Exercises to Relieve Arthritis Pain

Is osteoarthritis plus exercise a contradiction?

For anyone that has ever received the diagnosis of osteoarthritis (OA), apart from the usual medications that their doctor prescribed, it was probably suggested that they also make lifestyle changes like a healthier diet, weight loss and increased exercise. Using exercise as a way to improve arthritis might seem counterintuitive but in reality, it works.

Studies show that long term, regular exercise can improve joint function [1] and many OA sufferers report a reduction in hip or knee pain and an improvement in their symptoms after just 12 weeks of starting a low-intensity exercise regime [2]

The science behind movement

The human body has over 200 joints that keep us walking, running, jumping and moving around with ease. But joints don’t work in isolation. Instead, they work together with the surrounding muscles, tendons, bones, ligaments and nerves to produce the complex movements that we’re used to carrying out. So when a joint deteriorates or becomes damaged, the whole system is affected.

In osteoarthritis, the individual bones that make up a joint are where the majority of the damage is concentrated. Metabolic factors, wear-and-tear and old age all contribute to the destruction of a joint but the impact is felt far afield by the structures around it, like the neighboring muscles.

Thankfully, there’s something we can do to strengthen those muscles.

Exercises that make a difference

Building and strengthening muscles makes them more efficient and for those with osteoarthritis, this is particularly important because research shows that muscle weakness directly contributes to the development and progression of osteoarthritis [3]. So good muscle strength doesn’t just reduce the symptoms of arthritis, it can help stop OA from worsening.

Weight lifting, stretching and yoga are all examples of great exercises that you can use to strengthen the joints, improve your bone density and elongate your muscles. If you suffer from Osteoarthritis of the knee or hip (the two most common types of OA) it is important to stretch and strengthen the supporting leg muscles. Movement, in the form of regular exercise is the best way to do this. It causes your joints to compress and release, bringing blood flow, nutrients, and oxygen into the cartilage (a crucial part of the joint).


Loss of muscle strength is especially problematic for older individuals with OA whose pain and stiffness complicates their ability to move [3]. Lifting weights or resistance training can keep the muscles around the affected joints strong. It decreases bone loss and helps control joint swelling and pain.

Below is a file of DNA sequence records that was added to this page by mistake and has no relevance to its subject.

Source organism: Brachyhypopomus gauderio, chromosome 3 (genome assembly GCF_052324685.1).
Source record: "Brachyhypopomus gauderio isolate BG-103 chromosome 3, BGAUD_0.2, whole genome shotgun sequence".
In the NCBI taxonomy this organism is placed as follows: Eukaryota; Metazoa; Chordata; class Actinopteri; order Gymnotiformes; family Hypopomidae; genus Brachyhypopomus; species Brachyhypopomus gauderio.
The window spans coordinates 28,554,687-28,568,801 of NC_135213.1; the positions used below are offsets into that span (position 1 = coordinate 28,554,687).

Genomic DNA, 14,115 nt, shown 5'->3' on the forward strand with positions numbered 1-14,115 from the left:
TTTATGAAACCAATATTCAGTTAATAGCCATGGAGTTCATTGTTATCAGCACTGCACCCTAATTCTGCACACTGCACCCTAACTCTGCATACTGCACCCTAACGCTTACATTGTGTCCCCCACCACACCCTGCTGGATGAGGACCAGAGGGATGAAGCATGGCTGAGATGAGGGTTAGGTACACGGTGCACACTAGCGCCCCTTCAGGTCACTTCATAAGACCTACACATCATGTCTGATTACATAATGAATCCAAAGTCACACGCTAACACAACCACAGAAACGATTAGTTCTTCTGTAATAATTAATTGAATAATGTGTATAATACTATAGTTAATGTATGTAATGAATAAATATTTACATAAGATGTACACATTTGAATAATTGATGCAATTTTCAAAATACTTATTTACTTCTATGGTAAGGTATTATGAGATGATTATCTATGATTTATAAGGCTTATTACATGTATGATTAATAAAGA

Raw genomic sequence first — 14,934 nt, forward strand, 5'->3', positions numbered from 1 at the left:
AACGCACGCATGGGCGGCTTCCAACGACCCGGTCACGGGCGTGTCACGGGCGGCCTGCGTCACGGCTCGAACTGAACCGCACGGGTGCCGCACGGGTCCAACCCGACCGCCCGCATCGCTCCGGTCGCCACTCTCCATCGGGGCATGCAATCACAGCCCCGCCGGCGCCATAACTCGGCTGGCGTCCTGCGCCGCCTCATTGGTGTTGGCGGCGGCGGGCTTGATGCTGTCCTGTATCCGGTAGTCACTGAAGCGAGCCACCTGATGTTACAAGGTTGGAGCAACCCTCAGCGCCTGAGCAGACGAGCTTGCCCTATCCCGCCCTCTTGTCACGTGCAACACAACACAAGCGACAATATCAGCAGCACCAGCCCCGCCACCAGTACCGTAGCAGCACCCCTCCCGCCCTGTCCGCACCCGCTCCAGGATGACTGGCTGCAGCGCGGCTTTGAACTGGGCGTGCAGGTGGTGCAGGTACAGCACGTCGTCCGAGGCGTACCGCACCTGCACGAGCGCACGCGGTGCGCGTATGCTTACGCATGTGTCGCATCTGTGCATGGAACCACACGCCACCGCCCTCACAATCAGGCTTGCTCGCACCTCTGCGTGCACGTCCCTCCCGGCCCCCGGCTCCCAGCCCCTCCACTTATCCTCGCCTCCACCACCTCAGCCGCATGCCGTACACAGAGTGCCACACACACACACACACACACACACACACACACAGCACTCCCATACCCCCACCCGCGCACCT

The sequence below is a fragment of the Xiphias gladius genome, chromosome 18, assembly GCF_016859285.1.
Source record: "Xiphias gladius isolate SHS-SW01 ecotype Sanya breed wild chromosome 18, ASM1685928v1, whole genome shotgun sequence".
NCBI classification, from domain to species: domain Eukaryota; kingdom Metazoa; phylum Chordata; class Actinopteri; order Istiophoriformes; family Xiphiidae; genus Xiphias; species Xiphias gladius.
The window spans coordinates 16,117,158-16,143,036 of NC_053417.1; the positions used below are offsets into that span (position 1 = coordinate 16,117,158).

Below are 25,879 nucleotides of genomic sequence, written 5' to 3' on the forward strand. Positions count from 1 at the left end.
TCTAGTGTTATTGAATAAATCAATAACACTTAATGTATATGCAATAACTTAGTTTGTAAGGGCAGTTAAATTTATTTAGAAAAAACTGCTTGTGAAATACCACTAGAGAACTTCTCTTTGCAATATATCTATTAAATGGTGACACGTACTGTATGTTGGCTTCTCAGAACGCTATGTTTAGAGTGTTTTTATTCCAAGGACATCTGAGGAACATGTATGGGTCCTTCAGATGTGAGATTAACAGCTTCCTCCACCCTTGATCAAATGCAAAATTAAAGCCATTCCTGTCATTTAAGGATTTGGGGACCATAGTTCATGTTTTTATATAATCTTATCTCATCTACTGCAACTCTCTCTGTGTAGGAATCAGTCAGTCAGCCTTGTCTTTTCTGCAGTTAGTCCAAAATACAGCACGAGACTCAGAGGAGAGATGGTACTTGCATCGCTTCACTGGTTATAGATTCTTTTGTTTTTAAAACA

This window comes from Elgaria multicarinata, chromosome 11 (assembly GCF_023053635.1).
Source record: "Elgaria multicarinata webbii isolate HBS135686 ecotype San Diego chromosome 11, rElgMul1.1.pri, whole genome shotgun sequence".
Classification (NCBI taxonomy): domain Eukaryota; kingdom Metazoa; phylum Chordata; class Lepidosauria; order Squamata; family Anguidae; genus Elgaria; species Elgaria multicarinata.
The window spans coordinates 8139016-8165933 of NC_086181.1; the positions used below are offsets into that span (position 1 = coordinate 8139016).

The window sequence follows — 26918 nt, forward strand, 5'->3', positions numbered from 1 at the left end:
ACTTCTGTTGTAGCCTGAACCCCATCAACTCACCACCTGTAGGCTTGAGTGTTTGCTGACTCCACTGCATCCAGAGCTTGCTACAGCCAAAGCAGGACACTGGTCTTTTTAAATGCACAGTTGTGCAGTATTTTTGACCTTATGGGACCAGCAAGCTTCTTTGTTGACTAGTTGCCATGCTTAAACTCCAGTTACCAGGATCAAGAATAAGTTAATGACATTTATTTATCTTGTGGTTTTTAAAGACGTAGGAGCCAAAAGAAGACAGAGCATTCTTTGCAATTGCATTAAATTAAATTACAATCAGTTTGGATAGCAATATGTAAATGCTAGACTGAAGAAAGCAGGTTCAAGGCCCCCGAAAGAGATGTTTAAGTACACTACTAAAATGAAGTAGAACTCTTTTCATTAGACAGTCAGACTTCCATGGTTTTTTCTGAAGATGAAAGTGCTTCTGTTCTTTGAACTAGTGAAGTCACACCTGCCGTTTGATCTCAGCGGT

At first, weightlifting may sound intimidating, but it can be done with proper preparation and minimal equipment that you can find around your house. No gym membership is required. For example, by using 16-oz. soup cans as a substitute for dumbbells, you can carry out exercises on both the upper and lower body [5].

Stretching and Yoga

To increase your flexibility and keep the muscles loose and limber, stretching and yoga are the place to turn. Stretching regularly helps to prevent the loss of mobility. Specifically, range-of-motion exercises improve joint mobility, reduce stiffness and help to prevent tightening of the tissues around the joint.

One of the best times to stretch is after a work-out, as part of a cool-down routine. This is when the muscles are most warm and pliable. You can start with just one or two exercises a day, three times a week, but try to work up to performing several, at least once a day [6].

Here are some common stretches to use:

Knee Osteoarthritis
  • Double hip rotation
  • Hip and lower back stretch
  • Inner leg stretch
Hip Osteoarthritis
  • Standing hip flexor stretch
  • Knee to chest stretch

Although weight lifting and yoga are generally safe and well-tolerated, before you hit the gym or join a yoga studio, remember that all exercise regimens should be individually tailored to prevent injuries or worsening of OA symptoms. Not all exercises are suitable for all individuals so before starting, be sure to have an evaluation by a physician, physical therapist, or other health professional experienced in the management of osteoarthritis.

What exercises should you avoid?

If your osteoarthritis is severe, be cautious about engaging in the following exercises:

  • Running, especially on uneven surfaces
  • Tennis, basketball, and other activities where you change direction quickly
  • Step aerobics and other workouts that involve jumping


Joint pain, stiffness and the inability to carry out your day to day activities are an unfortunate hallmark of osteoarthritis. But regular exercise that includes weight lifting, yoga or tai-chi are just a few things you can do to help ease the pain and reduce the symptoms.


1) Ambrose, K. R., & Golightly, Y. M. (2015). Physical exercise as non-pharmacological treatment of chronic pain: Why and when. Best Practice & Research. Clinical Rheumatology, 29(1), 120–130. http://doi.org/10.1016/j.berh.2015.04.022


2) Minor, M. A. (1994). Exercise in the management of osteoarthritis of the knee and hip. Arthritis & Rheumatism: Official Journal of the American College of Rheumatology, 7(4), 198-204.


3) Latham, N., & Liu, C. (2010). Strength training in older adults: The benefits for osteoarthritis. Clinics in Geriatric Medicine, 26(3), 445–459. http://doi.org/10.1016/j.cger.2010.03.006


4) WebMD. Joints to compress and release, bringing blood flow, nutrients, and oxygen into the cartilage. Sharon Liao.


5) 3 Simple Weightlifting Moves. Linda Malone.


6) Harvard health. Exercise: Rx for overcoming osteoarthritis. September, 2007


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